The use of two other cations, Na+ and Ca2+, also can be used to arrest the heart. By removing extracellular Na+ from perfusate, the heart will not beat because the action potential is dependent upon extracellular Na+ ions. However, the removal of Na+ does not alter the resting membrane potential of the cell. Likewise, removal of extracellular Ca2+ results in a decreased contractile force, and eventual arrest in diastole. An example of a low [K+] low [Na+] solution is histidine-tryptophan-ketoglutarate. Conversely, increasing extracellular Ca2+ concentration enhances contractile force. Elevating Ca2+ concentration to a high enough level results in cardiac arrest in systole. This unfortunate irreversible event is referred to as "stone-heart" or rigor.

Hypothermia is the other key component of most cardioplegic strategies. It is employed as another means to further lower myocardial metabolism during periods of ischemia. The Van 't Hoff equation allows calculation that oxygen consumption will drop by 50% for every 10 °C reduction in temperature. This Q10 effect combined with a chemical cardiac arrest can reduce myocardial oxygen consumption (MV02) by 97%.[7]

Cold cardioplegia is given into the heart through the aortic root. Blood supply to the heart arises from the aortic root through coronary arteries. Cardioplegia in diastole ensures that the heart does not use up the valuable energy stores (adenosine triphosphate). Blood is commonly added to this solution in varying amounts from 0 to 100%. Blood acts a buffer and also supplies nutrients to the heart during ischemia.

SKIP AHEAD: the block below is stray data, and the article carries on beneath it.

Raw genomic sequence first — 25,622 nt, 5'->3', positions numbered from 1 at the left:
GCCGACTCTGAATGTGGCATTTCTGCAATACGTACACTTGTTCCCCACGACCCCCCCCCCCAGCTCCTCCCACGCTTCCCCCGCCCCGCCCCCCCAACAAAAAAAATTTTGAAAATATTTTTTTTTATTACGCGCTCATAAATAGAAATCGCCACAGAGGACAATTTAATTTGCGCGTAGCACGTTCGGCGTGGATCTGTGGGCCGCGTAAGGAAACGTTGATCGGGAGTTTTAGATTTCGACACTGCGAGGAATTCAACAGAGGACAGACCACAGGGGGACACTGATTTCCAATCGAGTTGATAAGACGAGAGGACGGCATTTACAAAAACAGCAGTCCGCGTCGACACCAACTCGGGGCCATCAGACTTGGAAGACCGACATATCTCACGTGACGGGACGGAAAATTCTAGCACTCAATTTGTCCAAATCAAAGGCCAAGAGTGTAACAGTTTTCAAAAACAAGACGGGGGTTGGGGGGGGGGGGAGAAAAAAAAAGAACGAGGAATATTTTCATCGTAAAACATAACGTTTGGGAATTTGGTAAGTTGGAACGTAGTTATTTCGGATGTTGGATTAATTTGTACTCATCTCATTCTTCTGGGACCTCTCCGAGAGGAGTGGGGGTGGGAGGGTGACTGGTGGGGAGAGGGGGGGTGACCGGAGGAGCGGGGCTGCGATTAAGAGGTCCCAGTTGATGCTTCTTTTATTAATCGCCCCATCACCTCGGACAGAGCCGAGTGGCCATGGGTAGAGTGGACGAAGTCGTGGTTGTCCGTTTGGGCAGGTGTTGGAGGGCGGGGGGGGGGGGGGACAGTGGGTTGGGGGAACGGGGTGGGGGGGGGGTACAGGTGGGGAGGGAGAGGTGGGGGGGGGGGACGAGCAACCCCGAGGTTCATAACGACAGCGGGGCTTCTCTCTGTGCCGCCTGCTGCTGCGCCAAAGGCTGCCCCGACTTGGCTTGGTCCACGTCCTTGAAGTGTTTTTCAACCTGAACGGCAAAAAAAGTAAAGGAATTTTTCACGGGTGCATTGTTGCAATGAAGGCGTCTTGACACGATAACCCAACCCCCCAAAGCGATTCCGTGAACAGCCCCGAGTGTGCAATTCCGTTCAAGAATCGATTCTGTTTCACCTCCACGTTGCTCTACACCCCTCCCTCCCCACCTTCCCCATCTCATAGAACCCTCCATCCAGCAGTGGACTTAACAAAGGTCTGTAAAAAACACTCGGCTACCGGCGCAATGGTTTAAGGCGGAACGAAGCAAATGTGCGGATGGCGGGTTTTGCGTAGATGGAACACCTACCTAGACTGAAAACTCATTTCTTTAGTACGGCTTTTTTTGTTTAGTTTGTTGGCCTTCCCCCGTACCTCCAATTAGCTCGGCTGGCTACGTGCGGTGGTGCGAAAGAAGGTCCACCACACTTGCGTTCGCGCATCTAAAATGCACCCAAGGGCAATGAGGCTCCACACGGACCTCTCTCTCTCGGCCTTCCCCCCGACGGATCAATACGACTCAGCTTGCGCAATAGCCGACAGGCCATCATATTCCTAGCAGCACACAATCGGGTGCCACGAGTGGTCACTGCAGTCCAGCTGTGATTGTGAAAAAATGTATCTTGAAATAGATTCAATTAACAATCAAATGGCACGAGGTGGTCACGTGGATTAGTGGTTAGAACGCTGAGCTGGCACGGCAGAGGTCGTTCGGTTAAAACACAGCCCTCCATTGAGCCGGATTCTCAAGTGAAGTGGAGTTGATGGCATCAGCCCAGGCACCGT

Once the procedure on the heart vessels (coronary artery bypass grafting) or inside the heart such as valve replacement or correction of congenital heart defect, etc. is over, the cross-clamp is removed and the isolation of the heart is terminated, so normal blood supply to the heart is restored and the heart starts beating again.

The cold fluid (usually at 4 °C) ensures that the heart cools down to a temperature of around 15–20 °C, thus slowing down the metabolism of the heart and thereby preventing damage to the heart muscle. This is further augmented by the cardioplegia component which is high in potassium.

When solution is introduced into the aortic root (with an aortic cross-clamp on the distal aorta to limit systemic circulation), this is called antegrade cardioplegia. When introduced into the coronary sinus, it is called retrograde cardioplegia.[8]

See also


  1. ^
  2. ^ Kaplan J Cardiac Anesthesia. 3rd Edition. W.B Saunders Company. 1993
  3. ^ "Cold Crystalloid Cardioplegia" Hans J. Geissler* and Uwe Mehlhorn, Department of Cardiothoracic Surgery, University of Cologne
  4. ^ Aaron. "CV Physiology: Membrane Potentials". Retrieved 8 November 2016.
  5. ^ Hensley F, Martin D. A Practical Approach to Cardiac Anesthesia. 2nd Edition. Little, Brown and Company. 1995
  6. ^ Berne R, Levy M. Physiology. 3rd Edition. Mosby St. Louis 1993.
  7. ^ Gravlee G, Davis R, Utley J. Cardiopulonary Bypass Principles and Practice. Williams & Williams Baltimore 1993.
  8. ^ "Cardioplegia Delivery Systems" Archived September 4, 2006, at the Wayback Machine. hosted on Washington University, St. Louis, web site